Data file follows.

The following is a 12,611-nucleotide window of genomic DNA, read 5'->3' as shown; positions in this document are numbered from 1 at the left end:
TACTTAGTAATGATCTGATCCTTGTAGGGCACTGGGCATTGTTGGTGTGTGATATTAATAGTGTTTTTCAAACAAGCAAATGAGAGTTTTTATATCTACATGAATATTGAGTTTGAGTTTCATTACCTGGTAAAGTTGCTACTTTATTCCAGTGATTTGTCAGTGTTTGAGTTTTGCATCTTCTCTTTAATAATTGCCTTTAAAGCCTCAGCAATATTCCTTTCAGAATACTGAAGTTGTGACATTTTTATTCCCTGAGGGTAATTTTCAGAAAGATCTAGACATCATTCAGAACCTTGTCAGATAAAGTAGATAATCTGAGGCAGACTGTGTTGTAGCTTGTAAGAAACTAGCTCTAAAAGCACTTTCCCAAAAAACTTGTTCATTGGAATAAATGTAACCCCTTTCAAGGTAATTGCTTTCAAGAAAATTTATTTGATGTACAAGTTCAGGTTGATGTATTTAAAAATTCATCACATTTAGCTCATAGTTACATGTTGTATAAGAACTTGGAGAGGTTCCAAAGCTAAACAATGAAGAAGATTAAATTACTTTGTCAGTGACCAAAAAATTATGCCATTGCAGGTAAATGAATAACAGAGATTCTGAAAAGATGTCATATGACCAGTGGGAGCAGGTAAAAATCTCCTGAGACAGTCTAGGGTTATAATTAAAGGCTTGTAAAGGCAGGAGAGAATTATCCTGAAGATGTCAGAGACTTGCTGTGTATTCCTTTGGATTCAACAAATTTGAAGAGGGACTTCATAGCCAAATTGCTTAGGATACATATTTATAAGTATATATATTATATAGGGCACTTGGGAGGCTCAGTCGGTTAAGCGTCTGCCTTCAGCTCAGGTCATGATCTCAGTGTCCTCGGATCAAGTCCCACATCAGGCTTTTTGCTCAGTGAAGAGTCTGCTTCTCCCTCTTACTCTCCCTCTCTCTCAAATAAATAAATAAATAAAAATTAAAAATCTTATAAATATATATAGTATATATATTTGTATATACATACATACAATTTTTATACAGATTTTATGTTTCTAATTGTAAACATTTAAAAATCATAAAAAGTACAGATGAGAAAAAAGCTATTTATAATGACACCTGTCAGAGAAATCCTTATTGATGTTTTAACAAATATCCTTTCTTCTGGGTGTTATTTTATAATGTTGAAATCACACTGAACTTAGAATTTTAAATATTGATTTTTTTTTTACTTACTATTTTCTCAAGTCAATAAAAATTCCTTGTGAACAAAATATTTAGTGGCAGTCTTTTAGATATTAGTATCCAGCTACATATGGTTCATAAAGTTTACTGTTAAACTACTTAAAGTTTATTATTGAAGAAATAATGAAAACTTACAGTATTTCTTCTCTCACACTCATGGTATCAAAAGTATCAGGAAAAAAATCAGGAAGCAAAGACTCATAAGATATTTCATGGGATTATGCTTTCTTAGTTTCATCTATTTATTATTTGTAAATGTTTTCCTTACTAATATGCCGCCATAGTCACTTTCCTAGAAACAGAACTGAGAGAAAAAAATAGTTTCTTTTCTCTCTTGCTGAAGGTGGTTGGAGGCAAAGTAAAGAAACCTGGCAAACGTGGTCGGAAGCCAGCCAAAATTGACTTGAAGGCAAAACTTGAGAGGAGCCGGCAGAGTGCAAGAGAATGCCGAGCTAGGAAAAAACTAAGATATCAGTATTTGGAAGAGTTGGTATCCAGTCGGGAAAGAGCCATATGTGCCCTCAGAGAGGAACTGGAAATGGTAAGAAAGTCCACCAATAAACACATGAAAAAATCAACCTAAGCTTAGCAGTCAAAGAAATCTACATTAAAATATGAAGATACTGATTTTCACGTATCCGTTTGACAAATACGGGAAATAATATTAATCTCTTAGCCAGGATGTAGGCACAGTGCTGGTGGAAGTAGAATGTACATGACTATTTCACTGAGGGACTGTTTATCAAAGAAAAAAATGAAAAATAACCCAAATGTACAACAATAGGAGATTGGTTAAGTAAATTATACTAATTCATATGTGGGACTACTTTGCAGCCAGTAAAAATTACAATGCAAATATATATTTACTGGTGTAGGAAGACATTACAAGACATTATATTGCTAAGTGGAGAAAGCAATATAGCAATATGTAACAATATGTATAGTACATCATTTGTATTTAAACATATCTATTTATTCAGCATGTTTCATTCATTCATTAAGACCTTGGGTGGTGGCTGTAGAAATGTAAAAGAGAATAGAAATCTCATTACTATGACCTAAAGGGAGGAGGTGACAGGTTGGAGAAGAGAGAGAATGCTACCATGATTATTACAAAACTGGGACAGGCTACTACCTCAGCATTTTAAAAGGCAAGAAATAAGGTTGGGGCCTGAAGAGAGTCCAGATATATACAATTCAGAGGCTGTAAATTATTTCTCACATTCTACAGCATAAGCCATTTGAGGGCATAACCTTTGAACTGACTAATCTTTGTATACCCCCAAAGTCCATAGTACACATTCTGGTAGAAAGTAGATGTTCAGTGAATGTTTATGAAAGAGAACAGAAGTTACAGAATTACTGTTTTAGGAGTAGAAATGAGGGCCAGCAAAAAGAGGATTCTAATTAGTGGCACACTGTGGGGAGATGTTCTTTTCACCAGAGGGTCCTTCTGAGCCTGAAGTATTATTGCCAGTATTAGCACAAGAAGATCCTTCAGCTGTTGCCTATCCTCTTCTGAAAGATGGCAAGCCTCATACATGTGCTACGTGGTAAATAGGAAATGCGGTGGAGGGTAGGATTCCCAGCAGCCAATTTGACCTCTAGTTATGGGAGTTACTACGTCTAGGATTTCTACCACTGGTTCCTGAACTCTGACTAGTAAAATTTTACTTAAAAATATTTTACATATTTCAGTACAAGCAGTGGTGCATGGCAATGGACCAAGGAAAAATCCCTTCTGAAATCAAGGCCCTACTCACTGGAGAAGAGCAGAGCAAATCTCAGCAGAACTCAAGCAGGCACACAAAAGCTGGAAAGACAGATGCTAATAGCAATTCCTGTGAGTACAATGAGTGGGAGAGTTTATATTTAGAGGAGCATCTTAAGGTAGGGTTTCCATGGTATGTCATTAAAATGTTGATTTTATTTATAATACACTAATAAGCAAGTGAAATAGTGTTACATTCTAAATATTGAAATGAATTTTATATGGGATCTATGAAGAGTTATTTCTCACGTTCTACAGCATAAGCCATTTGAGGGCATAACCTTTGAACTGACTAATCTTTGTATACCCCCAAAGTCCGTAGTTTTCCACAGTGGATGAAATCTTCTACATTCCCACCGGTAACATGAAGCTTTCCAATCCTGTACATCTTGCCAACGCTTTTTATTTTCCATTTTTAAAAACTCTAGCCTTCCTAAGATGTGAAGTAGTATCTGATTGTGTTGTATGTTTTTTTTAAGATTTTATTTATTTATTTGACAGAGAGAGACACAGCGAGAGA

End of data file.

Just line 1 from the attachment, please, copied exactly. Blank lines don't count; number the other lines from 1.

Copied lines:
The following is a 12,611-nucleotide window of genomic DNA, read 5'->3' as shown; positions in this document are numbered from 1 at the left end: